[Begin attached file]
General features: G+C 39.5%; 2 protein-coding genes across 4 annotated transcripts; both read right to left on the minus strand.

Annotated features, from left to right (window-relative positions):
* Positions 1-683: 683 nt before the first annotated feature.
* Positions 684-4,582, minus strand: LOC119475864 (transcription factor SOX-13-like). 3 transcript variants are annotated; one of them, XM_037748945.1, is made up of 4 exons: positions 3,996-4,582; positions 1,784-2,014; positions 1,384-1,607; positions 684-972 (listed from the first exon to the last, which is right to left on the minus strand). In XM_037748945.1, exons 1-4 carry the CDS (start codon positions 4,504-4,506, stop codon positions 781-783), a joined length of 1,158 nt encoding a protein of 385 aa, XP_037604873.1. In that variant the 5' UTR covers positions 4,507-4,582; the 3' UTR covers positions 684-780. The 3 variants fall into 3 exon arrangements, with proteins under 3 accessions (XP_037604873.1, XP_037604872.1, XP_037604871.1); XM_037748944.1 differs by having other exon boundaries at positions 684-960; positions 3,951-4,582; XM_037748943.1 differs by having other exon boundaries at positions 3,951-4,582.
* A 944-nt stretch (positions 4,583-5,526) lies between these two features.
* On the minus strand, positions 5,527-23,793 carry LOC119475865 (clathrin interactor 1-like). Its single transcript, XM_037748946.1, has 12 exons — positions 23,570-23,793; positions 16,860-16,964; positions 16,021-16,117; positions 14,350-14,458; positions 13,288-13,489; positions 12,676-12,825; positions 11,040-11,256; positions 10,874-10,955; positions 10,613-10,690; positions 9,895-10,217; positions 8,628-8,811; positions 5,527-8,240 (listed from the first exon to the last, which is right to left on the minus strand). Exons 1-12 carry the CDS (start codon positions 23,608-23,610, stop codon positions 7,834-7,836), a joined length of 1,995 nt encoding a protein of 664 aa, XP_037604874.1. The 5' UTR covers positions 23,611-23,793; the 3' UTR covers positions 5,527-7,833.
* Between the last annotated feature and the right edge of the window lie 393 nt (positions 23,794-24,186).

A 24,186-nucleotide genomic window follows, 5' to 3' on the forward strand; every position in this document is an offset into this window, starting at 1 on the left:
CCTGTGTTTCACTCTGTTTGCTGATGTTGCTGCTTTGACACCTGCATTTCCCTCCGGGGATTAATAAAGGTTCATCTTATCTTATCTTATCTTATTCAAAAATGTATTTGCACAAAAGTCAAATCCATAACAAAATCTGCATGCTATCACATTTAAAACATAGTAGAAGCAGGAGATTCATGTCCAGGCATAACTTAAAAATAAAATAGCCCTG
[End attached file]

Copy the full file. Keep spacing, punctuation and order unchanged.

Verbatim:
General features: G+C 39.5%; 2 protein-coding genes across 4 annotated transcripts; both read right to left on the minus strand.

Annotated features, from left to right (window-relative positions):
* Positions 1-683: 683 nt before the first annotated feature.
* Positions 684-4,582, minus strand: LOC119475864 (transcription factor SOX-13-like). 3 transcript variants are annotated; one of them, XM_037748945.1, is made up of 4 exons: positions 3,996-4,582; positions 1,784-2,014; positions 1,384-1,607; positions 684-972 (listed from the first exon to the last, which is right to left on the minus strand). In XM_037748945.1, exons 1-4 carry the CDS (start codon positions 4,504-4,506, stop codon positions 781-783), a joined length of 1,158 nt encoding a protein of 385 aa, XP_037604873.1. In that variant the 5' UTR covers positions 4,507-4,582; the 3' UTR covers positions 684-780. The 3 variants fall into 3 exon arrangements, with proteins under 3 accessions (XP_037604873.1, XP_037604872.1, XP_037604871.1); XM_037748944.1 differs by having other exon boundaries at positions 684-960; positions 3,951-4,582; XM_037748943.1 differs by having other exon boundaries at positions 3,951-4,582.
* A 944-nt stretch (positions 4,583-5,526) lies between these two features.
* On the minus strand, positions 5,527-23,793 carry LOC119475865 (clathrin interactor 1-like). Its single transcript, XM_037748946.1, has 12 exons — positions 23,570-23,793; positions 16,860-16,964; positions 16,021-16,117; positions 14,350-14,458; positions 13,288-13,489; positions 12,676-12,825; positions 11,040-11,256; positions 10,874-10,955; positions 10,613-10,690; positions 9,895-10,217; positions 8,628-8,811; positions 5,527-8,240 (listed from the first exon to the last, which is right to left on the minus strand). Exons 1-12 carry the CDS (start codon positions 23,608-23,610, stop codon positions 7,834-7,836), a joined length of 1,995 nt encoding a protein of 664 aa, XP_037604874.1. The 5' UTR covers positions 23,611-23,793; the 3' UTR covers positions 5,527-7,833.
* Between the last annotated feature and the right edge of the window lie 393 nt (positions 23,794-24,186).

A 24,186-nucleotide genomic window follows, 5' to 3' on the forward strand; every position in this document is an offset into this window, starting at 1 on the left:
CCTGTGTTTCACTCTGTTTGCTGATGTTGCTGCTTTGACACCTGCATTTCCCTCCGGGGATTAATAAAGGTTCATCTTATCTTATCTTATCTTATTCAAAAATGTATTTGCACAAAAGTCAAATCCATAACAAAATCTGCATGCTATCACATTTAAAACATAGTAGAAGCAGGAGATTCATGTCCAGGCATAACTTAAAAATAAAATAGCCCTG